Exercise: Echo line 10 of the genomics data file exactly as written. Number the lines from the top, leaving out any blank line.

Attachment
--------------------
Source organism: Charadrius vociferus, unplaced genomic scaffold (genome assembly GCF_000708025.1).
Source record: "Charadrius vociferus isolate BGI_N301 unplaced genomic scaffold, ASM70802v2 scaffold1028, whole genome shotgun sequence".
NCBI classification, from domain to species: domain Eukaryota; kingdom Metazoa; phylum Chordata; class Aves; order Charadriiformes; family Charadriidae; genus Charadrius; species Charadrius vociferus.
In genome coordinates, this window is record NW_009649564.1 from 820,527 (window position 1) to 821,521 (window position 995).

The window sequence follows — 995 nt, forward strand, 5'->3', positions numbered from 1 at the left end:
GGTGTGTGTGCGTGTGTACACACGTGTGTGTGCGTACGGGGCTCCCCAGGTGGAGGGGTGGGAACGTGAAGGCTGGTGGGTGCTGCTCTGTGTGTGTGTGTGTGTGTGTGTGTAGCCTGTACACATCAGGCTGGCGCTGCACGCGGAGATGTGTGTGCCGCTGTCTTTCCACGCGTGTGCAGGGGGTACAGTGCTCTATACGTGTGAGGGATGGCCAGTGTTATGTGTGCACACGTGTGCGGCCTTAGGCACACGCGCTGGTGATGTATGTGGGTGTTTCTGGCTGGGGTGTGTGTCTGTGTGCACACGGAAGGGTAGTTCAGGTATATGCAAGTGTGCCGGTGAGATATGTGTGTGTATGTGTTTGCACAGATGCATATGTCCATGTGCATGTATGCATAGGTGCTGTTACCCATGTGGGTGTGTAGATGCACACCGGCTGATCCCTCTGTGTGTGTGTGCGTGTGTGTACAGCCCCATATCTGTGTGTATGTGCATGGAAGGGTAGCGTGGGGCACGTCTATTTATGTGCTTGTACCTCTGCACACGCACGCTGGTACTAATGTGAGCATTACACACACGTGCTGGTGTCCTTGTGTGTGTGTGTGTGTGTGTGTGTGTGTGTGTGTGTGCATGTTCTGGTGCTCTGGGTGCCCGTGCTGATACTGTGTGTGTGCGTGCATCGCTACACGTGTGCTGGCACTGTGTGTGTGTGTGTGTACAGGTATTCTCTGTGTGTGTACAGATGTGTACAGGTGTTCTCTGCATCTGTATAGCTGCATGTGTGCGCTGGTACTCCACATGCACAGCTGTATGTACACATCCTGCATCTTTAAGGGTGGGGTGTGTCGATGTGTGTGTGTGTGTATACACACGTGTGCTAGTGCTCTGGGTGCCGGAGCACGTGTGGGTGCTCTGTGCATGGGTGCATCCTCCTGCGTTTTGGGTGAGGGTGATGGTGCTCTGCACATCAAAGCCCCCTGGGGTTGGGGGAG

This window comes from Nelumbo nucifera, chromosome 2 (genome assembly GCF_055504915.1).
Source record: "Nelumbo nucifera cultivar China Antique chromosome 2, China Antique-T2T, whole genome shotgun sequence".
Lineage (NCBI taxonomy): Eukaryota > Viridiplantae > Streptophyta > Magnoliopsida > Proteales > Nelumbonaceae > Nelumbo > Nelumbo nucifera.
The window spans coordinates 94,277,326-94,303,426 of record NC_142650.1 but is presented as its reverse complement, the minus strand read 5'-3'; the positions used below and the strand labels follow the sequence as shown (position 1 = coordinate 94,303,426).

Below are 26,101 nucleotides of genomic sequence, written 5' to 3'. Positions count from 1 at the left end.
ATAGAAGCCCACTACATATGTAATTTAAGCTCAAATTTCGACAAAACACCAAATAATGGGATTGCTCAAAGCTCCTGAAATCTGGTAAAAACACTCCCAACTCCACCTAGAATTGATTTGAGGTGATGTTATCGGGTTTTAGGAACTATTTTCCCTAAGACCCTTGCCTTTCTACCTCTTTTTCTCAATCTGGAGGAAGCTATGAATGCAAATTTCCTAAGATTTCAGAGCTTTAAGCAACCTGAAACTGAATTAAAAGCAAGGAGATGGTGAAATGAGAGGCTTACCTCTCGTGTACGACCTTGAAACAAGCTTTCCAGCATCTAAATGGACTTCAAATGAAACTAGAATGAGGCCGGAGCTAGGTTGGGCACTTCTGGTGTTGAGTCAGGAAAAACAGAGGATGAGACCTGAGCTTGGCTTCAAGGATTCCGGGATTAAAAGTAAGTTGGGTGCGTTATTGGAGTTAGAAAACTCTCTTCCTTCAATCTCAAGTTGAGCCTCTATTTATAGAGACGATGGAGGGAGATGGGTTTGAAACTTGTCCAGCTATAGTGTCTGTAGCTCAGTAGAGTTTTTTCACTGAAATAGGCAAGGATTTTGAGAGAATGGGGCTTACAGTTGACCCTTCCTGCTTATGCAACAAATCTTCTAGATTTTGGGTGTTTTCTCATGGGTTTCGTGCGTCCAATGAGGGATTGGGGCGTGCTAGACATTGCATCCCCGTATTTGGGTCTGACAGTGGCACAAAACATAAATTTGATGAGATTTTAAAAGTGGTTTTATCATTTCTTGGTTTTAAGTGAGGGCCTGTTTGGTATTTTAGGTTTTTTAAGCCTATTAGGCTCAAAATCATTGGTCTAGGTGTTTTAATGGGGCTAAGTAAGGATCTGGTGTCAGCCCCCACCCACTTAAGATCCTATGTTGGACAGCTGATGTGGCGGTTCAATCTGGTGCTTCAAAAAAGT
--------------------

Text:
The window spans coordinates 94,277,326-94,303,426 of record NC_142650.1 but is presented as its reverse complement, the minus strand read 5'-3'; the positions used below and the strand labels follow the sequence as shown (position 1 = coordinate 94,303,426).